Focus is a difficult state to achieve and even more difficult to sustain over time, even for longtime entrepreneurs like Chip Paucek, CEO and co-founder of 2U.
If you read Paucek‘s resume, you might think, “Nothing but success!” He founded Cerebellum, which created the “Standard Deviants” educational program. CEO of Hooked on Phonics, which those of a certain age can remember be ubiquitous in advertising. All that before 2U, which had its initial public offering this year and has real revenue.
And there is success in those first two companies, with each finding success and becoming cultural touchstones for a generation of children. But according to Paucek, who spoke recently at a Startup Grind DC event, he feels he’s finally hit it big with 2U, which helps universities offer degree programs online through cloud-based software-as-a-service solutions.
Cerebellum and Hooked on Phonics weren’t failure, Paucek said, but each had shortcomings — broadly, in how the idea transitioned to a long-lasting business model.
“I look back on both my Standard Deviants phase and my Hooked on Phonics phase as a real lesson in focus. I think entrepreneurs … you’re constantly looking for the angle, and any sort of bright shiny new object is super-attractive to entrepreneurs. And so you can easily convince yourself that that new idea is better, or something you should pursue. And you can do it at risk of really, potentially, harming the idea that might actually be working.”
Focus is what Paucek is focused on, as he has a great team at 2U to help him execute; Paucek’s job is to ensure the company goal remains being the world’s best at building online degree programs. And that focus requires time, effort and a consistent re-evaluation of what’s working and what isn’t.
“Once you’ve got a business model that you have some real traction, treasure it and make it work. Because they are fleeting, and they are difficult to find, and the business model, I think, is often why great ideas don’t make it out of the ‘great idea’ phase.”
Focus goes beyond hard work, and it doesn’t end
First, there is simply being focused. If you believe in your idea, as Paucek noted several times, don’t dilute your attention and energy with other endeavors.
But, of course, focus alone is not enough. One must ask, does my focus have quality, appropriateness and wisdom — is the idea the right thing to devote myself to? That question can be difficult to answer, and often must be answered again and again as a company grows and develops.
When Paucek left Hooked on Phonics to be a founder of what became 2U, his first question of focus was: Is this a good idea, considering the early negative reaction from many would-be investors and university partners. Another obstacle was a likely misconception about the company — that 2U was actually teaching students, that it was among the online-learning institutions attempting to replace the traditional educational experience. This was most apparent in the company’s original name: 2Tor.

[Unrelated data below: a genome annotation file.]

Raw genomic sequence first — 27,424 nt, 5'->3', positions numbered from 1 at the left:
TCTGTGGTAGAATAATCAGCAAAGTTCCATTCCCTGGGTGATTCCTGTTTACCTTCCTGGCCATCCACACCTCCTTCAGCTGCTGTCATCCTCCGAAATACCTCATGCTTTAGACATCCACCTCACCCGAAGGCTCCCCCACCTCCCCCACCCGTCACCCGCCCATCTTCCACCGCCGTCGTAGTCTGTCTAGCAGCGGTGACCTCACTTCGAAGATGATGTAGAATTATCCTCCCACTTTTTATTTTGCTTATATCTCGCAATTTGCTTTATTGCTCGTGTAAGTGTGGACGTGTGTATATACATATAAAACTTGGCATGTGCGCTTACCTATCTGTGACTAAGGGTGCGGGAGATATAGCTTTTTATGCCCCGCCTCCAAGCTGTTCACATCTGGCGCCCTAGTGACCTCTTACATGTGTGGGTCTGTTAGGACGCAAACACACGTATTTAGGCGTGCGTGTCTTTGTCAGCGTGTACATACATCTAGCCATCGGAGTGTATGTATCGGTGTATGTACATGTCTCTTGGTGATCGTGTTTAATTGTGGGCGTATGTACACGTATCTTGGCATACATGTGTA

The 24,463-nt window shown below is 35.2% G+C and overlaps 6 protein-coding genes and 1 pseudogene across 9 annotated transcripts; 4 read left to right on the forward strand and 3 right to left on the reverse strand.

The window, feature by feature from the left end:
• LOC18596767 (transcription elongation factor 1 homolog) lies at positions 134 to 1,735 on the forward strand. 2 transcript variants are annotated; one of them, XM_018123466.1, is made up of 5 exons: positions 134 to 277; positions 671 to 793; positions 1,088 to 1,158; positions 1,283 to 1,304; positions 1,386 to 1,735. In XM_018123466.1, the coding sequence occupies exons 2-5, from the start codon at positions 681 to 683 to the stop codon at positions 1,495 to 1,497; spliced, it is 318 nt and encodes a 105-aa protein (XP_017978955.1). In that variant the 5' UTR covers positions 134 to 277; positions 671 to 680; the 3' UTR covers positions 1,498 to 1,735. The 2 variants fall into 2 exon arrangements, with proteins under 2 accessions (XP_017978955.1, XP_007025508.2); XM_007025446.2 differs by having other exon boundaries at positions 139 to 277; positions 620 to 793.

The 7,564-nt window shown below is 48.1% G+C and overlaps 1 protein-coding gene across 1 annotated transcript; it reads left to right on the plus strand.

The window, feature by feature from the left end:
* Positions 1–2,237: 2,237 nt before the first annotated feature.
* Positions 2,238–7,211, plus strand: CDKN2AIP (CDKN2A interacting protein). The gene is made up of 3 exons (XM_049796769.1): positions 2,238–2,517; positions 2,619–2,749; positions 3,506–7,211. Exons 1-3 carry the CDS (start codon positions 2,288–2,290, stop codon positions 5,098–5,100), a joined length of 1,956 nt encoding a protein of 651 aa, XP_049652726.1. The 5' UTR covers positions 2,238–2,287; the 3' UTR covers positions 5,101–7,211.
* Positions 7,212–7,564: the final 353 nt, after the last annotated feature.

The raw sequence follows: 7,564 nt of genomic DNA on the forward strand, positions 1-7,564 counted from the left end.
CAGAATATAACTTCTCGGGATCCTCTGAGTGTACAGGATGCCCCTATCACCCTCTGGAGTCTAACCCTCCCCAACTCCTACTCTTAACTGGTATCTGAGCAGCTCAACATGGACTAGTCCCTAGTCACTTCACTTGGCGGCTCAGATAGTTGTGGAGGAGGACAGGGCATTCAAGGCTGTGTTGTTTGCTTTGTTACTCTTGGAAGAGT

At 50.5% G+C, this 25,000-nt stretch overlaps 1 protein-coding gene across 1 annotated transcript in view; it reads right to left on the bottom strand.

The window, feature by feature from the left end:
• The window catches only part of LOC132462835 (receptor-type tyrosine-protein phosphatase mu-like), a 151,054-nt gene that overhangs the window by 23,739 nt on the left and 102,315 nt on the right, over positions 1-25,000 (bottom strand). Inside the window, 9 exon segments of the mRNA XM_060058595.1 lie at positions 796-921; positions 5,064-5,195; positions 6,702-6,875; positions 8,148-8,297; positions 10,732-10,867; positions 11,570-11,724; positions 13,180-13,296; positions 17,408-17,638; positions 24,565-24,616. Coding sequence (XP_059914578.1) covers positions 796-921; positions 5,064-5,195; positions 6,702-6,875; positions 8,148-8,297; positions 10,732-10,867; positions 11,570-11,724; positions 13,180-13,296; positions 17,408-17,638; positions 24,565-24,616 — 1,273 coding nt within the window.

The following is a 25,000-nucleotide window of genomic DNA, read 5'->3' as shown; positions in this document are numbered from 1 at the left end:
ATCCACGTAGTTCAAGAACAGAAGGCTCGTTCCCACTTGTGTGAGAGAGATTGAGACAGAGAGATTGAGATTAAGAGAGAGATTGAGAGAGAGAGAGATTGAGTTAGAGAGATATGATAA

“Over time, it implied to people that we were doing the tutoring or the teaching. And 2U provides a great technology platform … but we don’t ever do the instruction. This is a Berkeley degree, a Georgetown degree, a Chapel Hill degree, a GW degree, not a 2U degree. So by definition, we felt the name was misleading, and also difficult to spell.”
Another early question for 2U: What is the focus of the product itself? “[O]ne of the earliest discussions among the founding team was, ‘Was this a business focused on the discipline of educating teachers or was this a business focused on sort of a broader purview,’ and that’s clearly where we went,” Paucek said, with focuses on business and nursing, as well as areas still untapped, such as engineering.
With that focus comes another level — getting customers to buy into the focus and what it can generate. Universities were skeptical of the need for an outsider, of the need to treat online students equally, and that online students could have outcomes as good as those of on-campus students, Paucek says. “Yeah, the platform’s great, we’ve done some nice technology. The key insight behind 2U was to convince a really high-quality school to end the segregation of the online students, to make them equal to the campus students, to give them the same rights — and therefore same responsibilities — as a campus student,” he says. “That sounds like a small thing. It’s a massive thing.”
Now that 2U has revenue, an IPO and years of planning out, the challenge to focus now is: How fast to expand? Each 2U program involves millions of upfront cash made back over time, in no small part due to the years it takes for students to complete and pay for a degree program. That’s a question 2U will be taking no longer as a startup, but as a public company.
Paucek’s full talk for Startup Grind DC: